Have you been faced with a decision to lay down something precious?
A beautiful dress, a guy you love and desire to get married to, a job, a friendship… something you treasure, but somehow you feel an urge in your spirit to let it go.
Maybe because it doesn’t align with God’s will for your life, or for reasons you don’t even know.
Sometimes, we try to silence the prompting and move on with our lives. Or we argue, giving reasons and excuses why we can’t let that precious thing or person slip off our hands.
That’s one of the things that stands between a man and his/her friendship with God.
On the other hand, if you trace the lives of those who walk with God, who are friends with God, whose relationship with God you envy, they are men and women of CONSECRATION. They are people who have laid down something and are willing to lay down more for the sake of a continual pursuit of friendship with God.
We’ve been learning from the life of Abraham.
In the first week, I told you there are 3 Cs I discovered from his life that made him a friend of God. We saw his Confidence in God, and then his Communion with God. This week, we’ll be discussing His Consecration to God.
Consecration and Burnt Offerings
Consecration means to make holy or to dedicate to a higher purpose… and the higher purpose we are called to dedicate to is God – and His word.
In Romans 12: 1, the Bible says, “I beseech you therefore, brethren, by the mercies of God, that ye present your bodies a living sacrifice, holy, acceptable unto God, which is your reasonable service.”
Abraham understood that he and all that belonged to him were all for God. No wonder why when God told him to “Take now thy son, thine only son Isaac, whom thou lovest, and get thee into the land of Moriah; and offer him there for a burnt offering upon one of the mountains which I will tell thee of.” (Genesis 22: 2), “Abraham rose up early in the morning, and saddled his ass, and took two of his young men with him, and Isaac his son, and clave the wood for the burnt offering, and rose up, and went unto the place of which God had told him.” (Gen 22: 3)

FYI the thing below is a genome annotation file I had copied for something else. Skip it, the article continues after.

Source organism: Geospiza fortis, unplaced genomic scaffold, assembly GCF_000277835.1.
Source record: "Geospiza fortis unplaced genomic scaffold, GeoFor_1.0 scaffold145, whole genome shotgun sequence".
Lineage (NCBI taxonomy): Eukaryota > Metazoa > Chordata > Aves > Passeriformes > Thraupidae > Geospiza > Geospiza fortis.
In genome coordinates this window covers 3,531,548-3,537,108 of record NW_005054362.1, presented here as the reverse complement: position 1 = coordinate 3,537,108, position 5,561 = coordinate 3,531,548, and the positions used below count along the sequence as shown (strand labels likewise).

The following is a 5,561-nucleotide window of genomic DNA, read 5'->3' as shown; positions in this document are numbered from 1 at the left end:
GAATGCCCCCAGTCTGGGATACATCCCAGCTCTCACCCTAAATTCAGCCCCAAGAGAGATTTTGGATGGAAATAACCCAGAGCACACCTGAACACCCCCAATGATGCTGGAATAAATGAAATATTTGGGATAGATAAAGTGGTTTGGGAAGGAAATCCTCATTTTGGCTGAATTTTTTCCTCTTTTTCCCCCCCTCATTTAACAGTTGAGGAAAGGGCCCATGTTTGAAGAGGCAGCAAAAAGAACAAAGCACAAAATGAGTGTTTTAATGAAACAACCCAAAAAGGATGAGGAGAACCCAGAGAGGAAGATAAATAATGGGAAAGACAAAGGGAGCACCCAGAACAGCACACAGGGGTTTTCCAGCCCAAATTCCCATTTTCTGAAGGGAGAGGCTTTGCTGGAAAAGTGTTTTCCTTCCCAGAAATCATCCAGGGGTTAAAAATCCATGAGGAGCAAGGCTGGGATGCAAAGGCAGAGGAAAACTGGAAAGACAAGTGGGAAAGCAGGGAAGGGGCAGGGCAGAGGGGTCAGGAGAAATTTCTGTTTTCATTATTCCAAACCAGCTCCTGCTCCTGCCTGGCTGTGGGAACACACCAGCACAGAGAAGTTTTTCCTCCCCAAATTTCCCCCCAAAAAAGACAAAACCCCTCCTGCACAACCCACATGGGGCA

I believe Abraham remembered God’s promise of raising generations through this covenant child – Isaac. He remembered his years of waiting and trusting God for this dear son. And now, he had to go offer him as a burnt offering.
Leviticus 1: 6-17 and 6: 8-11 teach us how burnt offerings were done. The animals sacrificed as burnt offerings were wholly burned with fire except in cases where a part was reserved for the priests.
The early rising, sailing, cleaving the wood, and going 3 day’s journey to slay his son of promise proves Abraham’s deliberate and complete obedience to God. He was a man of deep consecration. A Bible commentary lists out these 7 consecrations of Abraham:
1. To leave his native land 12: 1
2. To leave his own kindred 12: 1
3. To follow God’s leading 12: 1
4. To separate from lot 13: 5-18
5. To give up his plans for Ishmael 17: 15-27
6. To cast out Hagar and Ishamel 21: 9-21
7. To offer up Isaac 22: 1-19
So how do we apply these lessons from Abraham’s consecration to our pursuit of a friendship with God?
3 Essentials For A Life of Consecration and Pursuit of Friendship with God
1. Your treasured possession
God demands and expects the best from us. Even in the old testament, when they sacrifice animals, they always have to bring the best. You remember the sacrifices of Cain and Abel, in Genesis 4: 3-5 “… that Cain brought of the fruit of the ground an offering unto the Lord. And Abel, he also brought of the firstlings of his flock and of the fat thereof. And the Lord had respect unto Abel and to his offering: But unto Cain and to his offering he had not respect…”